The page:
Shopping At Home Depot With Abby

HD1

Abby, “Excuse me. Could someone help us find some tools?”

Moving is always hectic and time consuming and we’ve been busy unpacking, cleaning, buying things for our new place and much more.  Home Depot is one of the places we’ve been going to lately a lot so we take Abby with us to expose her to new people, environment, sounds, etc.

HD2

Abby, “Moms, someone is coming to help us in a minute.”

Abby got to work that day by trying to get someone to come and help us find a few items we needed to buy.  It was Saturday, so everybody was busy trying to help customers.  We had a secret weapon, Abby.  They all wanted to pet her.

HD3

Abby, “Ok moms, tell me what you need so I can grab it for you.”

Abby is a pretty young pup, but I always tell pet parents that regardless of their dogs’ age, make sure that they expose them to as many things as possible.  She loved getting attention from employees and customers alike.

HD4

Abby, “Moms, I found it.”

Taking Abby to Home Depot involved physical exercise as well as mental exercise.  How’s that?  We practiced behavior and training, along with being exposed to new smells.  If you pay attention to your dog, you’ll see that anytime you take him to a new place he comes home exhausted.  That’s because a new place for a dog is tiring even if he was only there for 10 to 15 minutes.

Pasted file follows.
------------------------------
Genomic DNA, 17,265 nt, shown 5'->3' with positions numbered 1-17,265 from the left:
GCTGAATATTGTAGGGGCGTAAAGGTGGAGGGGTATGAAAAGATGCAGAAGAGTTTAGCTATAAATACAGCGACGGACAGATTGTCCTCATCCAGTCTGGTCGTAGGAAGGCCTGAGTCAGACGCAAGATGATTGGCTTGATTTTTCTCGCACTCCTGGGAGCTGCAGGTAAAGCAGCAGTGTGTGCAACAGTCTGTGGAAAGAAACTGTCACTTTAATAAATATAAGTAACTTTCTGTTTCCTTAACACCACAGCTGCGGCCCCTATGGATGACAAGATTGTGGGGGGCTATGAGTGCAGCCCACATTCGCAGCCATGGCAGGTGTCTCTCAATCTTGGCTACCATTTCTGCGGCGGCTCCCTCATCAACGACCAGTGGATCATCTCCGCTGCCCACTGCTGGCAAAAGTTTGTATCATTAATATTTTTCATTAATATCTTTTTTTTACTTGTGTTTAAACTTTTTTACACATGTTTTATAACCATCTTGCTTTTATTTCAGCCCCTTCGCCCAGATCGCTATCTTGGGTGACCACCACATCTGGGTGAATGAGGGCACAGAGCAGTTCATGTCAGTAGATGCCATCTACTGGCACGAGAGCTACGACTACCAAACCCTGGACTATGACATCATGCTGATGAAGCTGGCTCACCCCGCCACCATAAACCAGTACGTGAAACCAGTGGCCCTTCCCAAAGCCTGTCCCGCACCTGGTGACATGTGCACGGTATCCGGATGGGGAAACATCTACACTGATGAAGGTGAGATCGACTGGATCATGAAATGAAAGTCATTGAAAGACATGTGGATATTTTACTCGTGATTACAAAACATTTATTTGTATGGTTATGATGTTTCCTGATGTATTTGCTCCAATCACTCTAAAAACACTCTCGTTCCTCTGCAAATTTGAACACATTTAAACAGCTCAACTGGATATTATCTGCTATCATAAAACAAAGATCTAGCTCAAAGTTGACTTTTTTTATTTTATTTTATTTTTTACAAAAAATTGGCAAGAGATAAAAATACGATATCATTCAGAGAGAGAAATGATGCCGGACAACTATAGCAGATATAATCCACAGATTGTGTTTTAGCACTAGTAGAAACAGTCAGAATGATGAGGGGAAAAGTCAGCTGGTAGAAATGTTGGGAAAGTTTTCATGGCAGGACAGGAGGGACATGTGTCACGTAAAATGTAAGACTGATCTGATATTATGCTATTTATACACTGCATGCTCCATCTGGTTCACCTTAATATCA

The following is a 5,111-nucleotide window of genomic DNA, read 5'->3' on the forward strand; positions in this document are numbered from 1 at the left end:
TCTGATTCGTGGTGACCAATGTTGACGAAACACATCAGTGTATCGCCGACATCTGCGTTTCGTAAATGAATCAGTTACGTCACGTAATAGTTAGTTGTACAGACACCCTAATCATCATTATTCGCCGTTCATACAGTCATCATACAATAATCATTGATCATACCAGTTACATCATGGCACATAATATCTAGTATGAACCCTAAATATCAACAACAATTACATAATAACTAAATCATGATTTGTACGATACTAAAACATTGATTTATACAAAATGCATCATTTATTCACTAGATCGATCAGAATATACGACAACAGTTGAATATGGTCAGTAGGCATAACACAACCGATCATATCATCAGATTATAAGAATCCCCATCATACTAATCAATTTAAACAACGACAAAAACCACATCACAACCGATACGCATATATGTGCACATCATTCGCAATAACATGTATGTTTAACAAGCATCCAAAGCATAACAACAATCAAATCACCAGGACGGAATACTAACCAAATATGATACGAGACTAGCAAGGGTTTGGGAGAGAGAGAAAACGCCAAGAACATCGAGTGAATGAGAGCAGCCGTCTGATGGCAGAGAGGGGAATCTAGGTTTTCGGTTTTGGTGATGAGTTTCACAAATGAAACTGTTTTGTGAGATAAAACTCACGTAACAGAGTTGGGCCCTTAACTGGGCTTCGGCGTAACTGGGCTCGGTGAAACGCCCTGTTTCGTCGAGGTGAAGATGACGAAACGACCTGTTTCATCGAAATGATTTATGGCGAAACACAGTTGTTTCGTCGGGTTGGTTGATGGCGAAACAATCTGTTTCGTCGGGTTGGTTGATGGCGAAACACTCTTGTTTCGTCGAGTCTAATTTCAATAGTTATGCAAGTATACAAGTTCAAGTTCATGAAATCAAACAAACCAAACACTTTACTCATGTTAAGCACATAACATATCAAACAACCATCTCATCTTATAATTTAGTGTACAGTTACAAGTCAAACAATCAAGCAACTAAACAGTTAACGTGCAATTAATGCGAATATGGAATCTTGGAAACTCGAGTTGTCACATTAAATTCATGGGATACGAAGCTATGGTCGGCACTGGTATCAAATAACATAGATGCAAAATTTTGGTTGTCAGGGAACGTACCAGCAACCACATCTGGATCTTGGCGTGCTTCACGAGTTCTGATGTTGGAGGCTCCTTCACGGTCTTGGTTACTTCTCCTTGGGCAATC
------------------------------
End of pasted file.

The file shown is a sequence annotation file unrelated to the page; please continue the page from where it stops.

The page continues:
HD5

Abby, “Mom, that’s the one. I told you I’d find it for you.”

Cynthia loves to go to Home Depot and I think Abby, her assistant, does too.  Once we got home, she slept for a couple of hours.  I love to take Abby everywhere, and right now I am trying to figure out where else I can take her.  Any suggestions?

Raising Abby To Be A Balanced Dog

IMG_20160130_112853